Revisions to Proposed Regulations for New York State Paid Family Leave Law Issued

The New York Workers Compensation Board has issued revisions to its proposed rules for implementation of the New York Paid Family Leave Law (“PFLL”). As we previously reported, the Board issued initial proposed rules for implementation of the PFLL in February 2017.  The current revisions, which were issued on May 24, 2017 following the Board’s … Continue Reading

New York Court of Appeals Clarifies Application of New York’s Criminal History Discrimination and “Aiding and Abetting” Provisions

In Griffin v. Sirva, Inc., the New York Court of Appeals held that while only “employers” may be liable for criminal conviction history discrimination under Section 296(15) of the New York State Human Rights Law (“NYSHRL”), a covered employer may extend beyond a worker’s direct employer to also include entities that exercise “order and control” … Continue Reading

Mayor Signs Into Law New York City Bill Restricting Employer Inquiries Into Applicants’ Salary History

New York City Mayor Bill de Blasio has signed into law a bill that will make it unlawful for employers to inquire into or rely upon job applicants’ wage history during the hiring process, with limited exception.  The law will take effect on October 31, 2017. As we previously reported, the law prohibits employers, employment … Continue Reading

Philadelphia Delays Implementation of Ordinance Restricting Employer Inquiries Into Applicants’ Salary History Following Legal Challenge

Philadelphia has indefinitely delayed implementation of its new ordinance that that will make it unlawful for employers to inquire into an applicant’s wage history during the hiring process. As we previously reported, the law was scheduled to take effect on May 23, 2017.  However, on April 6, 2017, the Chamber of Commerce for Greater Philadelphia … Continue Reading

New York City Council Approves Bill Restricting Employer Inquiries Into Applicants’ Salary History

The New York City Council has approved a bill that would make it unlawful for employers to inquire into or rely upon job applicants’ wage history during the hiring process, with limited exception.  The bill now goes before Mayor Bill de Blasio and, if signed, will become effective 180 days following signature. As we previously … Continue Reading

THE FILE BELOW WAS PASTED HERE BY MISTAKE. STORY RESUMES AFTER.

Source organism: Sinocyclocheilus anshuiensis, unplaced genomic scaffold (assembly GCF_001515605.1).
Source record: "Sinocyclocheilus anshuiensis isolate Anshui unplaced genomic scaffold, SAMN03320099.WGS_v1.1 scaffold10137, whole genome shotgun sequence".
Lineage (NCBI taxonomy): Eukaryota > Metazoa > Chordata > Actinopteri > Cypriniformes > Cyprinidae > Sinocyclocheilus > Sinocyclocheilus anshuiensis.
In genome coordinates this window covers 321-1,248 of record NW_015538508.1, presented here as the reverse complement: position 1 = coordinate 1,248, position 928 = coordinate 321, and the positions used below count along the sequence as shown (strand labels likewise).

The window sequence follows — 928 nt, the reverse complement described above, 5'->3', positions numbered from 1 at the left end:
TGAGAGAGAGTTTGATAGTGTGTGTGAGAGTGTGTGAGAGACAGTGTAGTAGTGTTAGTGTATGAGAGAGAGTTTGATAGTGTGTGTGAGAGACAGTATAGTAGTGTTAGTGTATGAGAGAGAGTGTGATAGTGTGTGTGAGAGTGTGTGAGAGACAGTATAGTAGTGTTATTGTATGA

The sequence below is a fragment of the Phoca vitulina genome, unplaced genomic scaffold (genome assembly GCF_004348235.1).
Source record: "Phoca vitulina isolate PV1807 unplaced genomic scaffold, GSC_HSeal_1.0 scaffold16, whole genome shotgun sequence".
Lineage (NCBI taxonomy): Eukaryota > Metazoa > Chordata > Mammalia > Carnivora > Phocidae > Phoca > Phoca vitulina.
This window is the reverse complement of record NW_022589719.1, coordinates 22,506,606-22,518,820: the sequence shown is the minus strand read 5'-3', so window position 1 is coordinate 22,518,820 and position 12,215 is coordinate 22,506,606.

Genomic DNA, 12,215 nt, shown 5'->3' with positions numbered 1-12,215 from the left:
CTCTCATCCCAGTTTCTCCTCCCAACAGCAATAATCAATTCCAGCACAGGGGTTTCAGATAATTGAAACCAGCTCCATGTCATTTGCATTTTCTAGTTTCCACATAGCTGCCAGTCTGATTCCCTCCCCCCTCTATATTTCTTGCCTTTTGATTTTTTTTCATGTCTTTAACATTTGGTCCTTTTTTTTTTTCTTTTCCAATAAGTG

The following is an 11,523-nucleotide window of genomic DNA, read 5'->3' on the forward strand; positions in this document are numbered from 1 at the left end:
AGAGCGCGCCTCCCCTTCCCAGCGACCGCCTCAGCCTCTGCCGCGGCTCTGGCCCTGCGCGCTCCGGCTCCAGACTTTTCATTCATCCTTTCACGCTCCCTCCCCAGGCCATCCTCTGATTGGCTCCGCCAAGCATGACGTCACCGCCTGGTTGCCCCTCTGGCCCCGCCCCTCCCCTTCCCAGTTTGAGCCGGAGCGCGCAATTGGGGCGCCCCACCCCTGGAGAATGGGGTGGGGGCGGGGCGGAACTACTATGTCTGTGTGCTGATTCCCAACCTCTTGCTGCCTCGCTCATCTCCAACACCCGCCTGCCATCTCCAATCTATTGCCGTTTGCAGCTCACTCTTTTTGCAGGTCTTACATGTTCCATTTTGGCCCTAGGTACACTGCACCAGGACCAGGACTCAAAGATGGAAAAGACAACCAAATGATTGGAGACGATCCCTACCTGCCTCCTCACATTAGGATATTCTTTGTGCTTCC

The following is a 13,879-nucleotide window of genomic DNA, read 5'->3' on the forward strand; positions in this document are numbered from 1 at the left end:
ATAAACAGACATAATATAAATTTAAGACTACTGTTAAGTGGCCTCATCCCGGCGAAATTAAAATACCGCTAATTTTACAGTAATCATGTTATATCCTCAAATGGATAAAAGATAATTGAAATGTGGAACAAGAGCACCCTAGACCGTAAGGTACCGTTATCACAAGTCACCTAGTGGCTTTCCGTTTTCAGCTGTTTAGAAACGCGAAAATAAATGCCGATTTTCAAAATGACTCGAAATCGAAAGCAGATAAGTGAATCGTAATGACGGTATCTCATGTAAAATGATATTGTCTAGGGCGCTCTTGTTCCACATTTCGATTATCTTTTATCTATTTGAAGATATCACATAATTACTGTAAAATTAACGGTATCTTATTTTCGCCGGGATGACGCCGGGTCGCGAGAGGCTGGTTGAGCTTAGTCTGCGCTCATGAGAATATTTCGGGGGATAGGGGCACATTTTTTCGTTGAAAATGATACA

Seventh Circuit Becomes First Federal Court of Appeals to Hold That Sexual Orientation Discrimination Is Prohibited Under Title VII

In an 8-3 en banc decision in Hively v. Ivy Tech Community College of Indiana, the Seventh Circuit has held that discrimination based on sexual orientation is a form of sex discrimination under Title VII.  In so holding, the Seventh Circuit has become the first federal appellate court to extend the protections of Title VII … Continue Reading

Second Circuit Addresses Title VII Sexual Orientation Claims And Leaves Door Ajar For Sex Stereotyping Claims

In a three-member panel decision in Christiansen v. Omnicom Group, Inc., the Second Circuit revived a homosexual employee’s claims under Title VII on the theory of sex discrimination based on sex stereotyping, but stopped short of reconsidering prior Circuit precedent holding that Title VII does not expressly prohibit discrimination on the basis of sexual orientation. … Continue Reading

New York Regulations on Wage Payment Methods Declared Invalid

As we previously reported, on September 7, 2016, the New York State Department of Labor (“NYSDOL”) published final regulations on the methods by which employees must be paid, including with respect to direct deposit of wages and payroll debit cards.  These regulations–to be codified in 12 NYCRR Part 192–were scheduled to take effect on March … Continue Reading

Proposed Regulations Issued for New York State Paid Family Leave Law